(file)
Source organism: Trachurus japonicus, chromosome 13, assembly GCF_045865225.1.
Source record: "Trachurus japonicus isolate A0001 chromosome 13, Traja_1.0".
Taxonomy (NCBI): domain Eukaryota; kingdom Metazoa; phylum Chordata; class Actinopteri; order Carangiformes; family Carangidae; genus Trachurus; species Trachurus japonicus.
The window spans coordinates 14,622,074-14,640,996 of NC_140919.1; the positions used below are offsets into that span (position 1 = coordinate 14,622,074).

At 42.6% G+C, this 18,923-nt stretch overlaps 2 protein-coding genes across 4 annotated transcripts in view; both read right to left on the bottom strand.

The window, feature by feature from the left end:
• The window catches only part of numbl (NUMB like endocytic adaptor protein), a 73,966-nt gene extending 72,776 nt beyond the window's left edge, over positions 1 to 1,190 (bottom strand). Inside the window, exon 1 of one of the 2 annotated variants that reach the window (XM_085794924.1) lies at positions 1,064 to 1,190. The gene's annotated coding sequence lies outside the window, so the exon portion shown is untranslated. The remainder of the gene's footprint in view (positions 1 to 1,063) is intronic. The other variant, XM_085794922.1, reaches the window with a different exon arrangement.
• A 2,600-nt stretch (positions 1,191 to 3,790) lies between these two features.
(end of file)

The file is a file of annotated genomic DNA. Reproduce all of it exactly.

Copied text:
Source organism: Trachurus japonicus, chromosome 13, assembly GCF_045865225.1.
Source record: "Trachurus japonicus isolate A0001 chromosome 13, Traja_1.0".
Taxonomy (NCBI): domain Eukaryota; kingdom Metazoa; phylum Chordata; class Actinopteri; order Carangiformes; family Carangidae; genus Trachurus; species Trachurus japonicus.
The window spans coordinates 14,622,074-14,640,996 of NC_140919.1; the positions used below are offsets into that span (position 1 = coordinate 14,622,074).

At 42.6% G+C, this 18,923-nt stretch overlaps 2 protein-coding genes across 4 annotated transcripts in view; both read right to left on the bottom strand.

The window, feature by feature from the left end:
• The window catches only part of numbl (NUMB like endocytic adaptor protein), a 73,966-nt gene extending 72,776 nt beyond the window's left edge, over positions 1 to 1,190 (bottom strand). Inside the window, exon 1 of one of the 2 annotated variants that reach the window (XM_085794924.1) lies at positions 1,064 to 1,190. The gene's annotated coding sequence lies outside the window, so the exon portion shown is untranslated. The remainder of the gene's footprint in view (positions 1 to 1,063) is intronic. The other variant, XM_085794922.1, reaches the window with a different exon arrangement.
• A 2,600-nt stretch (positions 1,191 to 3,790) lies between these two features.